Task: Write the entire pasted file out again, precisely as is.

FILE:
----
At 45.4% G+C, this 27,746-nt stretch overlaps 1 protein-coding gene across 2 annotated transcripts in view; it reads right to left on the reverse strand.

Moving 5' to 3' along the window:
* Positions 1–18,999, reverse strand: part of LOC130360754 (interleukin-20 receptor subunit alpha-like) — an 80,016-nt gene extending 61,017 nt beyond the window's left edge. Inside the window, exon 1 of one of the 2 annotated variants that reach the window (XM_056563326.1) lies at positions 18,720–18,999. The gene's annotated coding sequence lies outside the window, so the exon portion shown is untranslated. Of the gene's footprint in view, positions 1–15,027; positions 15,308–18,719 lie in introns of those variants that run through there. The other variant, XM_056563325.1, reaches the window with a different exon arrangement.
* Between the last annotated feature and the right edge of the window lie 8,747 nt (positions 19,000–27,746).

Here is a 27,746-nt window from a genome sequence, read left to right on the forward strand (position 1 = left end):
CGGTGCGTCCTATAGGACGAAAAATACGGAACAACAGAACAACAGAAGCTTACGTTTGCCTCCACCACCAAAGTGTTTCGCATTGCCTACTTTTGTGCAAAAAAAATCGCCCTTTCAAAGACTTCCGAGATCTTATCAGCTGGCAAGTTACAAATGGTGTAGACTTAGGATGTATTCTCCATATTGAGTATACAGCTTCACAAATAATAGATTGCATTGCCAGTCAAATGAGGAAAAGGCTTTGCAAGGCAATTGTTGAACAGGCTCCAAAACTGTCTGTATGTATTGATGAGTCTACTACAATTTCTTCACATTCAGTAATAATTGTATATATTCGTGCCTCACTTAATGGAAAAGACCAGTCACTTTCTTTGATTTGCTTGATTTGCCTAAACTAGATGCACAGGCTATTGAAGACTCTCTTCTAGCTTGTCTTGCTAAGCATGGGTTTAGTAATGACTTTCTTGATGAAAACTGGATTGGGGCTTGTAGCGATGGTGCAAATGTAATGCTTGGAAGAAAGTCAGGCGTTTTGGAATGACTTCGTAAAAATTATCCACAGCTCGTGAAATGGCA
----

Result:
At 45.4% G+C, this 27,746-nt stretch overlaps 1 protein-coding gene across 2 annotated transcripts in view; it reads right to left on the reverse strand.

Moving 5' to 3' along the window:
* Positions 1–18,999, reverse strand: part of LOC130360754 (interleukin-20 receptor subunit alpha-like) — an 80,016-nt gene extending 61,017 nt beyond the window's left edge. Inside the window, exon 1 of one of the 2 annotated variants that reach the window (XM_056563326.1) lies at positions 18,720–18,999. The gene's annotated coding sequence lies outside the window, so the exon portion shown is untranslated. Of the gene's footprint in view, positions 1–15,027; positions 15,308–18,719 lie in introns of those variants that run through there. The other variant, XM_056563325.1, reaches the window with a different exon arrangement.
* Between the last annotated feature and the right edge of the window lie 8,747 nt (positions 19,000–27,746).

Here is a 27,746-nt window from a genome sequence, read left to right on the forward strand (position 1 = left end):
CGGTGCGTCCTATAGGACGAAAAATACGGAACAACAGAACAACAGAAGCTTACGTTTGCCTCCACCACCAAAGTGTTTCGCATTGCCTACTTTTGTGCAAAAAAAATCGCCCTTTCAAAGACTTCCGAGATCTTATCAGCTGGCAAGTTACAAATGGTGTAGACTTAGGATGTATTCTCCATATTGAGTATACAGCTTCACAAATAATAGATTGCATTGCCAGTCAAATGAGGAAAAGGCTTTGCAAGGCAATTGTTGAACAGGCTCCAAAACTGTCTGTATGTATTGATGAGTCTACTACAATTTCTTCACATTCAGTAATAATTGTATATATTCGTGCCTCACTTAATGGAAAAGACCAGTCACTTTCTTTGATTTGCTTGATTTGCCTAAACTAGATGCACAGGCTATTGAAGACTCTCTTCTAGCTTGTCTTGCTAAGCATGGGTTTAGTAATGACTTTCTTGATGAAAACTGGATTGGGGCTTGTAGCGATGGTGCAAATGTAATGCTTGGAAGAAAGTCAGGCGTTTTGGAATGACTTCGTAAAAATTATCCACAGCTCGTGAAATGGCA